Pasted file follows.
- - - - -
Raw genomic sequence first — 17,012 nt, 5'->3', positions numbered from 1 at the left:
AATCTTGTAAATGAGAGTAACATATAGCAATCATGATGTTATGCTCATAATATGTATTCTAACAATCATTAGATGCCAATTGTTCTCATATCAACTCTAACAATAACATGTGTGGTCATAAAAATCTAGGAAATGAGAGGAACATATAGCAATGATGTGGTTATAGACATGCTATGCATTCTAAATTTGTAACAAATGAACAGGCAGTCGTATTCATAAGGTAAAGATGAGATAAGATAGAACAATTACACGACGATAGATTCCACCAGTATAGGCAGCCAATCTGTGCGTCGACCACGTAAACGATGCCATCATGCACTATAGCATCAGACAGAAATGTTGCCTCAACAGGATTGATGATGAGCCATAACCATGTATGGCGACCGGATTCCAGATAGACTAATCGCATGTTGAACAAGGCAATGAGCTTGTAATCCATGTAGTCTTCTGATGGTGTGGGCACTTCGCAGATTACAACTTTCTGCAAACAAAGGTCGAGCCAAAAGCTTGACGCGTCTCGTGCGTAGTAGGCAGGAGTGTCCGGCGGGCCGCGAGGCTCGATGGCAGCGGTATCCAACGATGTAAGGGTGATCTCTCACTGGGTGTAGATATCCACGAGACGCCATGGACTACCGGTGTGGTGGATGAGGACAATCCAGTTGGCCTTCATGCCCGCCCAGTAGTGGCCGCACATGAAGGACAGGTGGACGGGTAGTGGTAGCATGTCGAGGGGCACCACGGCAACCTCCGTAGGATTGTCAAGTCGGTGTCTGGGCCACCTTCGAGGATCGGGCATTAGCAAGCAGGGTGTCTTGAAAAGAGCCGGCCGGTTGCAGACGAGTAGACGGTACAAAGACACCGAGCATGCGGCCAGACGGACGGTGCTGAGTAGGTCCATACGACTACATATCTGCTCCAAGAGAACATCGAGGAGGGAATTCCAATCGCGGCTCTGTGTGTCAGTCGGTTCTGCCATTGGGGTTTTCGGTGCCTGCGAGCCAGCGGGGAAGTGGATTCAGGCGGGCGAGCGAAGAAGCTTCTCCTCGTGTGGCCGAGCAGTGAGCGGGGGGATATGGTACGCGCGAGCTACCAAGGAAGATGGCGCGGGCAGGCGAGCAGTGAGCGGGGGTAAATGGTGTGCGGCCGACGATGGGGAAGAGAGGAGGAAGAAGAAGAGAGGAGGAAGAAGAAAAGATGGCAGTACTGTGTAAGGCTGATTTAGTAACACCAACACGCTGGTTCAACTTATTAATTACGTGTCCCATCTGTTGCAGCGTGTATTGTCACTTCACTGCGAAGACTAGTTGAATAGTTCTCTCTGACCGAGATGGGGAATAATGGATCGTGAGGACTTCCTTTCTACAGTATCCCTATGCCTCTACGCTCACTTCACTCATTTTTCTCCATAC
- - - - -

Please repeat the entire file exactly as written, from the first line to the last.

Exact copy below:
Raw genomic sequence first — 17,012 nt, 5'->3', positions numbered from 1 at the left:
AATCTTGTAAATGAGAGTAACATATAGCAATCATGATGTTATGCTCATAATATGTATTCTAACAATCATTAGATGCCAATTGTTCTCATATCAACTCTAACAATAACATGTGTGGTCATAAAAATCTAGGAAATGAGAGGAACATATAGCAATGATGTGGTTATAGACATGCTATGCATTCTAAATTTGTAACAAATGAACAGGCAGTCGTATTCATAAGGTAAAGATGAGATAAGATAGAACAATTACACGACGATAGATTCCACCAGTATAGGCAGCCAATCTGTGCGTCGACCACGTAAACGATGCCATCATGCACTATAGCATCAGACAGAAATGTTGCCTCAACAGGATTGATGATGAGCCATAACCATGTATGGCGACCGGATTCCAGATAGACTAATCGCATGTTGAACAAGGCAATGAGCTTGTAATCCATGTAGTCTTCTGATGGTGTGGGCACTTCGCAGATTACAACTTTCTGCAAACAAAGGTCGAGCCAAAAGCTTGACGCGTCTCGTGCGTAGTAGGCAGGAGTGTCCGGCGGGCCGCGAGGCTCGATGGCAGCGGTATCCAACGATGTAAGGGTGATCTCTCACTGGGTGTAGATATCCACGAGACGCCATGGACTACCGGTGTGGTGGATGAGGACAATCCAGTTGGCCTTCATGCCCGCCCAGTAGTGGCCGCACATGAAGGACAGGTGGACGGGTAGTGGTAGCATGTCGAGGGGCACCACGGCAACCTCCGTAGGATTGTCAAGTCGGTGTCTGGGCCACCTTCGAGGATCGGGCATTAGCAAGCAGGGTGTCTTGAAAAGAGCCGGCCGGTTGCAGACGAGTAGACGGTACAAAGACACCGAGCATGCGGCCAGACGGACGGTGCTGAGTAGGTCCATACGACTACATATCTGCTCCAAGAGAACATCGAGGAGGGAATTCCAATCGCGGCTCTGTGTGTCAGTCGGTTCTGCCATTGGGGTTTTCGGTGCCTGCGAGCCAGCGGGGAAGTGGATTCAGGCGGGCGAGCGAAGAAGCTTCTCCTCGTGTGGCCGAGCAGTGAGCGGGGGGATATGGTACGCGCGAGCTACCAAGGAAGATGGCGCGGGCAGGCGAGCAGTGAGCGGGGGTAAATGGTGTGCGGCCGACGATGGGGAAGAGAGGAGGAAGAAGAAGAGAGGAGGAAGAAGAAAAGATGGCAGTACTGTGTAAGGCTGATTTAGTAACACCAACACGCTGGTTCAACTTATTAATTACGTGTCCCATCTGTTGCAGCGTGTATTGTCACTTCACTGCGAAGACTAGTTGAATAGTTCTCTCTGACCGAGATGGGGAATAATGGATCGTGAGGACTTCCTTTCTACAGTATCCCTATGCCTCTACGCTCACTTCACTCATTTTTCTCCATAC